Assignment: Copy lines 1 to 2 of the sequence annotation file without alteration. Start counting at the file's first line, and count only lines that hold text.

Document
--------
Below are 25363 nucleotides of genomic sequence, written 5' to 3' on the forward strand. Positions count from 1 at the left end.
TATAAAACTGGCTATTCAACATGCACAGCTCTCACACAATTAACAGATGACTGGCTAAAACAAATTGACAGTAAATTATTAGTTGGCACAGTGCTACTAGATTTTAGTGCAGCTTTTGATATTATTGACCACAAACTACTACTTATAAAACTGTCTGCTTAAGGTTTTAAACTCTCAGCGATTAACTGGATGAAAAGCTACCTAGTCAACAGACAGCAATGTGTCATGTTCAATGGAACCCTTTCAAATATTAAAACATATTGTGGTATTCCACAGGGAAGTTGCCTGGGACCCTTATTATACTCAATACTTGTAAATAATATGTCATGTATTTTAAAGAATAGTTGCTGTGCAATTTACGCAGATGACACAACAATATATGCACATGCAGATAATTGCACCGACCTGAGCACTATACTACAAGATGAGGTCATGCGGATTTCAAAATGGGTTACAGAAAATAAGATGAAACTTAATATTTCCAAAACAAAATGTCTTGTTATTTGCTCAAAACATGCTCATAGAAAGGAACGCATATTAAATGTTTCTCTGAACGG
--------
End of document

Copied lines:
Below are 25363 nucleotides of genomic sequence, written 5' to 3' on the forward strand. Positions count from 1 at the left end.
TATAAAACTGGCTATTCAACATGCACAGCTCTCACACAATTAACAGATGACTGGCTAAAACAAATTGACAGTAAATTATTAGTTGGCACAGTGCTACTAGATTTTAGTGCAGCTTTTGATATTATTGACCACAAACTACTACTTATAAAACTGTCTGCTTAAGGTTTTAAACTCTCAGCGATTAACTGGATGAAAAGCTACCTAGTCAACAGACAGCAATGTGTCATGTTCAATGGAACCCTTTCAAATATTAAAACATATTGTGGTATTCCACAGGGAAGTTGCCTGGGACCCTTATTATACTCAATACTTGTAAATAATATGTCATGTATTTTAAAGAATAGTTGCTGTGCAATTTACGCAGATGACACAACAATATATGCACATGCAGATAATTGCACCGACCTGAGCACTATACTACAAGATGAGGTCATGCGGATTTCAAAATGGGTTACAGAAAATAAGATGAAACTTAATATTTCCAAAACAAAATGTCTTGTTATTTGCTCAAAACATGCTCATAGAAAGGAACGCATATTAAATGTTTCTCTGAACGG